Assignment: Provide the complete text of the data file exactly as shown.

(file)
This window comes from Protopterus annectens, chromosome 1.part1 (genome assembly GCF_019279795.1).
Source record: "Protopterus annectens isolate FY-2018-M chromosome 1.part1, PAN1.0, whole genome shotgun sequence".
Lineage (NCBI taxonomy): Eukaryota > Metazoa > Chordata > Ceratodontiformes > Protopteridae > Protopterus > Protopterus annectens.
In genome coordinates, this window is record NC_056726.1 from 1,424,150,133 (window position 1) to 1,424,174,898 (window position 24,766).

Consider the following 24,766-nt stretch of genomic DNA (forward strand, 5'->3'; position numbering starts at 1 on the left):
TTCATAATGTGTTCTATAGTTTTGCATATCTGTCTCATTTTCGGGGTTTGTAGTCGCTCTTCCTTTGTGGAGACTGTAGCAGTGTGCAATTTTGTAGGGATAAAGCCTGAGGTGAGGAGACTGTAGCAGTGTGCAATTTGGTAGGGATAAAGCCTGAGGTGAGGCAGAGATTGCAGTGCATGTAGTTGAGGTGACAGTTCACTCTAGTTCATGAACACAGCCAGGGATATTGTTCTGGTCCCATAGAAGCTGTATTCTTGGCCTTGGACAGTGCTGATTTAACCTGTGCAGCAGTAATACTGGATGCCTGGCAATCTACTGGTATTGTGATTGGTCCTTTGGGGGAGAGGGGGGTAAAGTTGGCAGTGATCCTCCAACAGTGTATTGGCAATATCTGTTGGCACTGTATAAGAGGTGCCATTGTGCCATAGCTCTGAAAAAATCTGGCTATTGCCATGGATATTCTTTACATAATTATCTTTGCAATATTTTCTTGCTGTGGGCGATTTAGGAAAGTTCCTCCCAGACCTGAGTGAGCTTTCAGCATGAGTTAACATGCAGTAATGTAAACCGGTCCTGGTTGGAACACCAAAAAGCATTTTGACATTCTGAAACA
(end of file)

This window comes from Protopterus annectens, chromosome 1.part1 (genome assembly GCF_019279795.1).
Source record: "Protopterus annectens isolate FY-2018-M chromosome 1.part1, PAN1.0, whole genome shotgun sequence".
Lineage (NCBI taxonomy): Eukaryota > Metazoa > Chordata > Ceratodontiformes > Protopteridae > Protopterus > Protopterus annectens.
In genome coordinates, this window is record NC_056726.1 from 1,424,150,133 (window position 1) to 1,424,174,898 (window position 24,766).

Consider the following 24,766-nt stretch of genomic DNA (forward strand, 5'->3'; position numbering starts at 1 on the left):
TTCATAATGTGTTCTATAGTTTTGCATATCTGTCTCATTTTCGGGGTTTGTAGTCGCTCTTCCTTTGTGGAGACTGTAGCAGTGTGCAATTTTGTAGGGATAAAGCCTGAGGTGAGGAGACTGTAGCAGTGTGCAATTTGGTAGGGATAAAGCCTGAGGTGAGGCAGAGATTGCAGTGCATGTAGTTGAGGTGACAGTTCACTCTAGTTCATGAACACAGCCAGGGATATTGTTCTGGTCCCATAGAAGCTGTATTCTTGGCCTTGGACAGTGCTGATTTAACCTGTGCAGCAGTAATACTGGATGCCTGGCAATCTACTGGTATTGTGATTGGTCCTTTGGGGGAGAGGGGGGTAAAGTTGGCAGTGATCCTCCAACAGTGTATTGGCAATATCTGTTGGCACTGTATAAGAGGTGCCATTGTGCCATAGCTCTGAAAAAATCTGGCTATTGCCATGGATATTCTTTACATAATTATCTTTGCAATATTTTCTTGCTGTGGGCGATTTAGGAAAGTTCCTCCCAGACCTGAGTGAGCTTTCAGCATGAGTTAACATGCAGTAATGTAAACCGGTCCTGGTTGGAACACCAAAAAGCATTTTGACATTCTGAAACA